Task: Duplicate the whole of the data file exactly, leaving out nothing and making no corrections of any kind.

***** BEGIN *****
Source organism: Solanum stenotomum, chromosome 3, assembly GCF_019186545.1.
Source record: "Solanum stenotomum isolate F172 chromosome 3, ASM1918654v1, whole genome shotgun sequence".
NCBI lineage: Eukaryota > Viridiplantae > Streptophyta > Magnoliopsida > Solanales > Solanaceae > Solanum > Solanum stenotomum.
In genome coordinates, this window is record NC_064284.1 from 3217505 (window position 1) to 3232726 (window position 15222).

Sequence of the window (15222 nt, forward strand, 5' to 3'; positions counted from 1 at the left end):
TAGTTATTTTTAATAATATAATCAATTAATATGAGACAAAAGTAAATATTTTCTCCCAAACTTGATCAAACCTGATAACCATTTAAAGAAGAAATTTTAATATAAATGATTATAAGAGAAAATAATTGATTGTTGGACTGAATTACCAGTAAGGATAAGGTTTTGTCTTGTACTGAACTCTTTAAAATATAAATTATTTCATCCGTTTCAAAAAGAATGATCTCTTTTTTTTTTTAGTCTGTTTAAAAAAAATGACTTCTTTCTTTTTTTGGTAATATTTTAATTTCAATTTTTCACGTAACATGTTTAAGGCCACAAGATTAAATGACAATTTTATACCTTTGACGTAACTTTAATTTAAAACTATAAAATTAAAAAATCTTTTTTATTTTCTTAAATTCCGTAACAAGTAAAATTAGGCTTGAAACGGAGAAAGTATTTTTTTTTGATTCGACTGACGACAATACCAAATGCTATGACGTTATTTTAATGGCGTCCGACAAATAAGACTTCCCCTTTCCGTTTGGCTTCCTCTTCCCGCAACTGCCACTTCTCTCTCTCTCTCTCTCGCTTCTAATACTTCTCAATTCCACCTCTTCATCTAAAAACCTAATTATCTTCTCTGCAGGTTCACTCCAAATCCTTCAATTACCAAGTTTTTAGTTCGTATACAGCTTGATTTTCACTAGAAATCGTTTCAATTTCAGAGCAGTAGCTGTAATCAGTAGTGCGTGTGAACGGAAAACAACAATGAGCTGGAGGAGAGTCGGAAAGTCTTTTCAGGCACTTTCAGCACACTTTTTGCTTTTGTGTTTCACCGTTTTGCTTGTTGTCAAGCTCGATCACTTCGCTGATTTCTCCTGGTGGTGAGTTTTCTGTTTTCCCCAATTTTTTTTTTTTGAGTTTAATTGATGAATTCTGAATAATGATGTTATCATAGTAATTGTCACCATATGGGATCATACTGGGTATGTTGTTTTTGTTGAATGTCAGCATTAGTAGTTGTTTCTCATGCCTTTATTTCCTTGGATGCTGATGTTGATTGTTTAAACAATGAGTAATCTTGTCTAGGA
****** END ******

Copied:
Source organism: Solanum stenotomum, chromosome 3, assembly GCF_019186545.1.
Source record: "Solanum stenotomum isolate F172 chromosome 3, ASM1918654v1, whole genome shotgun sequence".
NCBI lineage: Eukaryota > Viridiplantae > Streptophyta > Magnoliopsida > Solanales > Solanaceae > Solanum > Solanum stenotomum.
In genome coordinates, this window is record NC_064284.1 from 3217505 (window position 1) to 3232726 (window position 15222).

Sequence of the window (15222 nt, forward strand, 5' to 3'; positions counted from 1 at the left end):
TAGTTATTTTTAATAATATAATCAATTAATATGAGACAAAAGTAAATATTTTCTCCCAAACTTGATCAAACCTGATAACCATTTAAAGAAGAAATTTTAATATAAATGATTATAAGAGAAAATAATTGATTGTTGGACTGAATTACCAGTAAGGATAAGGTTTTGTCTTGTACTGAACTCTTTAAAATATAAATTATTTCATCCGTTTCAAAAAGAATGATCTCTTTTTTTTTTTAGTCTGTTTAAAAAAAATGACTTCTTTCTTTTTTTGGTAATATTTTAATTTCAATTTTTCACGTAACATGTTTAAGGCCACAAGATTAAATGACAATTTTATACCTTTGACGTAACTTTAATTTAAAACTATAAAATTAAAAAATCTTTTTTATTTTCTTAAATTCCGTAACAAGTAAAATTAGGCTTGAAACGGAGAAAGTATTTTTTTTTGATTCGACTGACGACAATACCAAATGCTATGACGTTATTTTAATGGCGTCCGACAAATAAGACTTCCCCTTTCCGTTTGGCTTCCTCTTCCCGCAACTGCCACTTCTCTCTCTCTCTCTCTCGCTTCTAATACTTCTCAATTCCACCTCTTCATCTAAAAACCTAATTATCTTCTCTGCAGGTTCACTCCAAATCCTTCAATTACCAAGTTTTTAGTTCGTATACAGCTTGATTTTCACTAGAAATCGTTTCAATTTCAGAGCAGTAGCTGTAATCAGTAGTGCGTGTGAACGGAAAACAACAATGAGCTGGAGGAGAGTCGGAAAGTCTTTTCAGGCACTTTCAGCACACTTTTTGCTTTTGTGTTTCACCGTTTTGCTTGTTGTCAAGCTCGATCACTTCGCTGATTTCTCCTGGTGGTGAGTTTTCTGTTTTCCCCAATTTTTTTTTTTTGAGTTTAATTGATGAATTCTGAATAATGATGTTATCATAGTAATTGTCACCATATGGGATCATACTGGGTATGTTGTTTTTGTTGAATGTCAGCATTAGTAGTTGTTTCTCATGCCTTTATTTCCTTGGATGCTGATGTTGATTGTTTAAACAATGAGTAATCTTGTCTAGGA